62% of Britons think the UK will not achieve a trade deal with the EU this year

Six in ten Britons think the UK will leave the transition period without a trade deal with the European Union, whilst just one in four think this outcome is unlikely.

The author(s)

  • Keiran Pedley Public Affairs
  • Gideon Skinner Head of Political Research
  • Cameron Garrett Public Affairs
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  • 6 in 10 think it is ‘likely’ The UK leaves the transition period without agreeing a trade with the EU.
  • Only around 4 in 10 know the deadline for agreeing and ratifying a trade deal with the EU is December this year. 1 in 10 think the deadline is earlier but the rest either don’t know, think the deadline is later or think there is no deadline.  
  • 49% are dissatisfied with Boris Johnson’s handling of Brexit – 38% satisfied

Likelihood chart

A new poll by Ipsos MORI of British adults aged 18+ finds that 62% of Britons think the UK will leave the transition period without agreeing a trade deal with the EU. Just 1 in 4 think this outcome is unlikely. Meanwhile, 6 in 10 Britons think it is unlikely that the UK agrees a trade deal before the end of the transition period that is good for Britain. Just 1 in 4 think a good deal is likely. Conservative voters are the most optimistic, 38% think a trade deal that is good for Britain will be struck before the end of transition – but even half (49%) of Conservative voters think this outcome is unlikely.

Other findings in the poll include:

  • Only around half of Britons know that the deadline for agreeing and ratifying a trade deal with the EU is this year*. 37% think the deadline is December this year and 1 in 10 think it is earlier than that.
     
    • However, 13% think the deadline is in 2021 and 10% say 2022 or later. 25% say they don’t know when the deadline is and 5% say there is no deadline.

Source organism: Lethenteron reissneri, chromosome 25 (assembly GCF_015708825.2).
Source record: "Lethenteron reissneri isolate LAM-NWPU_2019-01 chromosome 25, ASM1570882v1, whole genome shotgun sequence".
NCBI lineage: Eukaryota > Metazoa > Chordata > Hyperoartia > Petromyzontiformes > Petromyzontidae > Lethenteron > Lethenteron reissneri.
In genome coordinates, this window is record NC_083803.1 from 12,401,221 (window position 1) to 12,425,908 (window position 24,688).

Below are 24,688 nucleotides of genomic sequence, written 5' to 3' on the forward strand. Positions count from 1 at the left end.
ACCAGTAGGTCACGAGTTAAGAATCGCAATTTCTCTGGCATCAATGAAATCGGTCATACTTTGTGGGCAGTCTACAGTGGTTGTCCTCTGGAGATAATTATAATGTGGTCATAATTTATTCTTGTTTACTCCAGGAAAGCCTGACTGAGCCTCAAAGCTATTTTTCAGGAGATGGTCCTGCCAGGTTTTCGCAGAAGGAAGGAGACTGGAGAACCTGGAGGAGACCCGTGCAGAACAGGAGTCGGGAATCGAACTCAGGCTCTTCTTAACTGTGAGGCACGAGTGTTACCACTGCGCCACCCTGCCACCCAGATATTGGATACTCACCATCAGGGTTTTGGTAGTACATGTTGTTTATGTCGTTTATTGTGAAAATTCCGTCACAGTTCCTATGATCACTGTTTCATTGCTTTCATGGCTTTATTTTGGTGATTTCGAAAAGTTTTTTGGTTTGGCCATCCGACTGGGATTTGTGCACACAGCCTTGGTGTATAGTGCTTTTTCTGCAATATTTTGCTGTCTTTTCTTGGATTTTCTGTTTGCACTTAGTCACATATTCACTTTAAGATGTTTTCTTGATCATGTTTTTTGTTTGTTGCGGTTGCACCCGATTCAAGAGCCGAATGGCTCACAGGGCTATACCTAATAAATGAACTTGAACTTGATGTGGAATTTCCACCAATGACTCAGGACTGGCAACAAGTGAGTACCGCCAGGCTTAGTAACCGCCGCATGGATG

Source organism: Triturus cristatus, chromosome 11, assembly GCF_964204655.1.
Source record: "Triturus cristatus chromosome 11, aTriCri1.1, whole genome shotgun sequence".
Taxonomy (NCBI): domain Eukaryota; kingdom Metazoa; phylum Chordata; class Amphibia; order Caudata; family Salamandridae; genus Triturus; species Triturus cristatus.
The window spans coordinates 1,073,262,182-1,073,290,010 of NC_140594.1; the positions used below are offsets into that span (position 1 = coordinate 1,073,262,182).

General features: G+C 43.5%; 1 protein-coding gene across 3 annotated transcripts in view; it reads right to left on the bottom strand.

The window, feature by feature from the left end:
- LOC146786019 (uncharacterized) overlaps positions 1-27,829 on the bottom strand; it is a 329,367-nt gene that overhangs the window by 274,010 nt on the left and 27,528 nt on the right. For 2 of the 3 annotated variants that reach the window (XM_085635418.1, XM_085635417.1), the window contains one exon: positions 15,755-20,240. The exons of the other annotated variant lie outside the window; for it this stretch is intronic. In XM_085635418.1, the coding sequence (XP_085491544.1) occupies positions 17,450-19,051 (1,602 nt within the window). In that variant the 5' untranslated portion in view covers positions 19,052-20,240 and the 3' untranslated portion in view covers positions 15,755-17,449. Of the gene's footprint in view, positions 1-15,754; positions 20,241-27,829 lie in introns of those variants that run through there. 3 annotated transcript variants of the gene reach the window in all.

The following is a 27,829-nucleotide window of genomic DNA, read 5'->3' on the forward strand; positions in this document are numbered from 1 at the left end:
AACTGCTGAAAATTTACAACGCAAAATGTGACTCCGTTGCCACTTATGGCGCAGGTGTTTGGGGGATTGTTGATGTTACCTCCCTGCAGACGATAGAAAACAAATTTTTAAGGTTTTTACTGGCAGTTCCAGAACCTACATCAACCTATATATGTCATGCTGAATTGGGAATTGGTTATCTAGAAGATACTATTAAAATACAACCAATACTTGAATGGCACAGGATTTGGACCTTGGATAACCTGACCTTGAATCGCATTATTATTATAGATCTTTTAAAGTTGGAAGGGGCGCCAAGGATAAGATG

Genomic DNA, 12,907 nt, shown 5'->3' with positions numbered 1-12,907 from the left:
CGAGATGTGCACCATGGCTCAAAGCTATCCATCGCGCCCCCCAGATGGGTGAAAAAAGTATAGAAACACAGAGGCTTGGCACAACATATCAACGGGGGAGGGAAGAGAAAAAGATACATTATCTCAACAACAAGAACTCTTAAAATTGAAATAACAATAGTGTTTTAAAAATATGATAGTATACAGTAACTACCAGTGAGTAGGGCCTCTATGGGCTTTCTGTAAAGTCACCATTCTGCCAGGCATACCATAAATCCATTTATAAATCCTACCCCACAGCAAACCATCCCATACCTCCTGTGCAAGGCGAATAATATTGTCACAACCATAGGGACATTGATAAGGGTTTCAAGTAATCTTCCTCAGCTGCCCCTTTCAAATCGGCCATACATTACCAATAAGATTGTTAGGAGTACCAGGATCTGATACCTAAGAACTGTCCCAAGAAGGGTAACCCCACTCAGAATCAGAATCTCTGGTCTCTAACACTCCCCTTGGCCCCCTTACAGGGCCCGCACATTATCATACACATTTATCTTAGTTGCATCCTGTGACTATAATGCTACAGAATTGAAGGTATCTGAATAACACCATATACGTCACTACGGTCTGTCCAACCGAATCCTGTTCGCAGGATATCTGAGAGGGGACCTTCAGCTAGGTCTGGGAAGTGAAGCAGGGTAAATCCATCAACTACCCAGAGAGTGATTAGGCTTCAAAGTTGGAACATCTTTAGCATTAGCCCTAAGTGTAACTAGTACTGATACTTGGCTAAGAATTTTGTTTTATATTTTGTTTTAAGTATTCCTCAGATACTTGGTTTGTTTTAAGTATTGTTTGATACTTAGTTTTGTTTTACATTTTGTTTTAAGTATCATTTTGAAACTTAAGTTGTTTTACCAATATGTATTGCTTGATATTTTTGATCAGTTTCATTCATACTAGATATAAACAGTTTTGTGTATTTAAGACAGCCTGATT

• 38% are satisfied with Johnson’s handling of Brexit, 49% are dissatisfied. 13% don’t know.
     
    • 60% of Leave voters are satisfied with Johnson’s approach, 32% dissatisfied and 8% don’t know.
       
    • However, 76% of Remain voters are dissatisfied with Johnson’s approach, 15% satisfied and 9% don’t know.
  • On the other hand, some 45% don’t know if they are satisfied or dissatisfied with Keir Starmer’s handling of Brexit. 22% are satisfied and 32% are dissatisfied.
     
    • 31% of Remain voters are satisfied with Starmer’s approach, 27% are dissatisfied and 42% don’t know.
       
    • 42% of Leave voters are dissatisfied with Starmer’s approach, 39% don’t know and 19% are satisfied.
  • Johnson’s overall numbers are comparable to a similar poll taken among a different sample of 18-75 year old Britons in October 2019 whereas Starmer’s numbers are much better than Jeremy Corbyn’s (72% of 18-75s were dissatisfied with his approach to Brexit in October).
  • Overall 40% think Brexit has had a negative impact on the country (down 6 points from January this year), 27% think it has had a positive impact ( down 6 points), 24% say it has made no difference (up 9 points) and 9% don’t know (up 3 points).

* Note - respondents in the survey were asked when they thought the deadline was for agreeing and ratifying a trade deal with the EU before they were told when the transition ended and asked what would happen next.

Keiran Pedley, Director of Politics at Ipsos MORI said of the findings:

Britons remain more likely to be dissatisfied than satisfied with Johnson’s approach to Brexit overall, although he retains significant support for his approach among Leave voters, Conservatives and older people. The public are generally pessimistic at the prospect of a good trade deal for Britain being struck with the EU before the transition period ends and the clear expectation is that the UK will exit the transition period without a deal being struck at all. Any sense of a lack of urgency in public opinion on this subject may be explained by the fact many are unaware of when the deadline for a deal is, as coronavirus dominates the news agenda. Of course, many Brexit supporters will be unconcerned as to whether a deal is struck anyway.

Technical note

Ipsos MORI interviewed a representative sample of 1,127 British adults aged 18+ online between 19th and 22nd June 2020

The author(s)

  • Keiran Pedley Public Affairs
  • Gideon Skinner Head of Political Research
  • Cameron Garrett Public Affairs

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